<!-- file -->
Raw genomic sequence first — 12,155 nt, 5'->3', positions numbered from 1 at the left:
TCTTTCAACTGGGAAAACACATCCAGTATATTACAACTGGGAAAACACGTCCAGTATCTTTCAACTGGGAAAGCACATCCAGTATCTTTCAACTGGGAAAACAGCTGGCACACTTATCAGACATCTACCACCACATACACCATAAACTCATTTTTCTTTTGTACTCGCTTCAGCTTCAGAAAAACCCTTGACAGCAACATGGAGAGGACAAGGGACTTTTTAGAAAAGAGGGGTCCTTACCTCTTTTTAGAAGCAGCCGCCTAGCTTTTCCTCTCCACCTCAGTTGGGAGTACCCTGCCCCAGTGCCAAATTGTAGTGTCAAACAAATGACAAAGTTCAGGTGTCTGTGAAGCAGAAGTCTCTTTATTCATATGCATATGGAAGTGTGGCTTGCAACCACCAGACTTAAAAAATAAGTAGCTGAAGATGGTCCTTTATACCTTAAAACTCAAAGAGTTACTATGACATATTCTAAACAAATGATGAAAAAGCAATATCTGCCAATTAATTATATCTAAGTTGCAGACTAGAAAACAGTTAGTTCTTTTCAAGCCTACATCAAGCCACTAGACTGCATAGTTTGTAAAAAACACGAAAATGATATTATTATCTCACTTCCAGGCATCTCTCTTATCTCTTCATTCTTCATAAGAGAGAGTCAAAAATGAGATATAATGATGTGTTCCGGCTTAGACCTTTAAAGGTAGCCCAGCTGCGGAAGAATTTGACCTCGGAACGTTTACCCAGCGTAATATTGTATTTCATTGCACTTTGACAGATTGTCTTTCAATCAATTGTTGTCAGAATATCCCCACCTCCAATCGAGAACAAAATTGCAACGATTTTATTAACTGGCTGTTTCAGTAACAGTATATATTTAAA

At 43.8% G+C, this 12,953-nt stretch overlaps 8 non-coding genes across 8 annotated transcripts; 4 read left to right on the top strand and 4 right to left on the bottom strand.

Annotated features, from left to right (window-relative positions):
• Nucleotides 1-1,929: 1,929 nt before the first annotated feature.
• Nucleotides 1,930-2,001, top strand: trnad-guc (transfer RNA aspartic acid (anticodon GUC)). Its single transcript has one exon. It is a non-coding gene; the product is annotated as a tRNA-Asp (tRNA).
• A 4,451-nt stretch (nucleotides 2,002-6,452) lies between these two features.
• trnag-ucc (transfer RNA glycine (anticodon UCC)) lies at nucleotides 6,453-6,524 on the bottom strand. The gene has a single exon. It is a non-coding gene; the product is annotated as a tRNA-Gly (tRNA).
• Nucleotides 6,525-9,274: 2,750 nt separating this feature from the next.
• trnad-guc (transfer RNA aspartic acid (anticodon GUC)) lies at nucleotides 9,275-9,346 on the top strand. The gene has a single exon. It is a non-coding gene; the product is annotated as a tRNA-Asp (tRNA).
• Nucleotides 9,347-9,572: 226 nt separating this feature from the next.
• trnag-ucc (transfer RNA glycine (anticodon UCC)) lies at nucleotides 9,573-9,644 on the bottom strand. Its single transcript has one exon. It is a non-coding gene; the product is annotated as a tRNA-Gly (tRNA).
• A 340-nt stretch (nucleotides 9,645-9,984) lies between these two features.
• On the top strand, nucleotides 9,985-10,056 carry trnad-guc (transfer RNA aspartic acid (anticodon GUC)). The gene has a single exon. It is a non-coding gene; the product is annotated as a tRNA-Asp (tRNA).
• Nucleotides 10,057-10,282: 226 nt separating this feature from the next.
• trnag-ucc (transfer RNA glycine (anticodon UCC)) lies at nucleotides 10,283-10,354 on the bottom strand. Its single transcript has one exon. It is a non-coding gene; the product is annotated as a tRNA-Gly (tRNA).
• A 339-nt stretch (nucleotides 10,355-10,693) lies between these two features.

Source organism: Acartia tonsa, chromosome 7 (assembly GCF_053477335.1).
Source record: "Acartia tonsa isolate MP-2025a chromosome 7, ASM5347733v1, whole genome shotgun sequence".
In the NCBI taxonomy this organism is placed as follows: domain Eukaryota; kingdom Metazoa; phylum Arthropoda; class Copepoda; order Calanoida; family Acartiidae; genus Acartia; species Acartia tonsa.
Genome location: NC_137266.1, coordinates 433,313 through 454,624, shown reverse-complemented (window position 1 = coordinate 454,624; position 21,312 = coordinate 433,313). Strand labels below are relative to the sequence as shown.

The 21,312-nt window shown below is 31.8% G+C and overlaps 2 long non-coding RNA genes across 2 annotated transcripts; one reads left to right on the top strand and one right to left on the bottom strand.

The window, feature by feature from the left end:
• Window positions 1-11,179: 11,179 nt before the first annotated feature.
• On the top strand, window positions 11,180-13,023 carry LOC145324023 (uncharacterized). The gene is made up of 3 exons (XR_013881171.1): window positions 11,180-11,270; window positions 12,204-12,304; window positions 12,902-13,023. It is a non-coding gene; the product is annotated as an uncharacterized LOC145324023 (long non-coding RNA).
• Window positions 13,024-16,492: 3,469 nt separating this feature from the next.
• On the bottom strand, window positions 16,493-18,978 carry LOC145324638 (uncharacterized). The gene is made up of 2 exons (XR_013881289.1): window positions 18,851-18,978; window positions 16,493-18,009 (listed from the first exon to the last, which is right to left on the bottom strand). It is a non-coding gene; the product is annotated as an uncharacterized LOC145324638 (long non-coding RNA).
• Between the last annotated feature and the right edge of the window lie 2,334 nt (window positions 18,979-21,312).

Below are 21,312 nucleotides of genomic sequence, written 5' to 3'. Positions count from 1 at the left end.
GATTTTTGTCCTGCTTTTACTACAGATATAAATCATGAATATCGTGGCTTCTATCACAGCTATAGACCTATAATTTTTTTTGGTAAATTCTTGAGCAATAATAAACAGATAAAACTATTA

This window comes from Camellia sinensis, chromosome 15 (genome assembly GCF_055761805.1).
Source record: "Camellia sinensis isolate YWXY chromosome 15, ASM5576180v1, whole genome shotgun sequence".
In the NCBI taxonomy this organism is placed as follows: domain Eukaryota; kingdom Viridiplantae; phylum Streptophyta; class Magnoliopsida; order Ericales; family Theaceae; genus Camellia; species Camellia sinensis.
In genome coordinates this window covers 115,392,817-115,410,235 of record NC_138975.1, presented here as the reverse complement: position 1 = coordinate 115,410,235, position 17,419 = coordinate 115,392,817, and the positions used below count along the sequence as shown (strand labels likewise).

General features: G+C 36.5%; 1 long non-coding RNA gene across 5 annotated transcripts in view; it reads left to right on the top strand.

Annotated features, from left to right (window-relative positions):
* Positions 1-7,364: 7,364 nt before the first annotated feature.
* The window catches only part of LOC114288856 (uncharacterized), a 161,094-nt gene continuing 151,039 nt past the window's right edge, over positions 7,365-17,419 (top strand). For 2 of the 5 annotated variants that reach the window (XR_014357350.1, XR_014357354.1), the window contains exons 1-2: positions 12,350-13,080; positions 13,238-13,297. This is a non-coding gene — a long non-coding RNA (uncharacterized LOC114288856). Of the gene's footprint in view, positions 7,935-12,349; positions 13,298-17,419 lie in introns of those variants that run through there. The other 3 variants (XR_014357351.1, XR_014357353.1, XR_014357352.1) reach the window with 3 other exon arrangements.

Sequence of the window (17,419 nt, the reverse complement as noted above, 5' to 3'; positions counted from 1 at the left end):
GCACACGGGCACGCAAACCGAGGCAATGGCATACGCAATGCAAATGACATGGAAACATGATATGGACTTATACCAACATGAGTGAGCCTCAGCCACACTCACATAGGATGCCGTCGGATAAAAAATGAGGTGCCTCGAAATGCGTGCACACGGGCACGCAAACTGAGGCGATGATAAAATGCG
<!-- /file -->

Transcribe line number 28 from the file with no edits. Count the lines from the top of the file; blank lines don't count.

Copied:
• Between the last annotated feature and the right edge of the window lie 2,334 nt (window positions 18,979-21,312).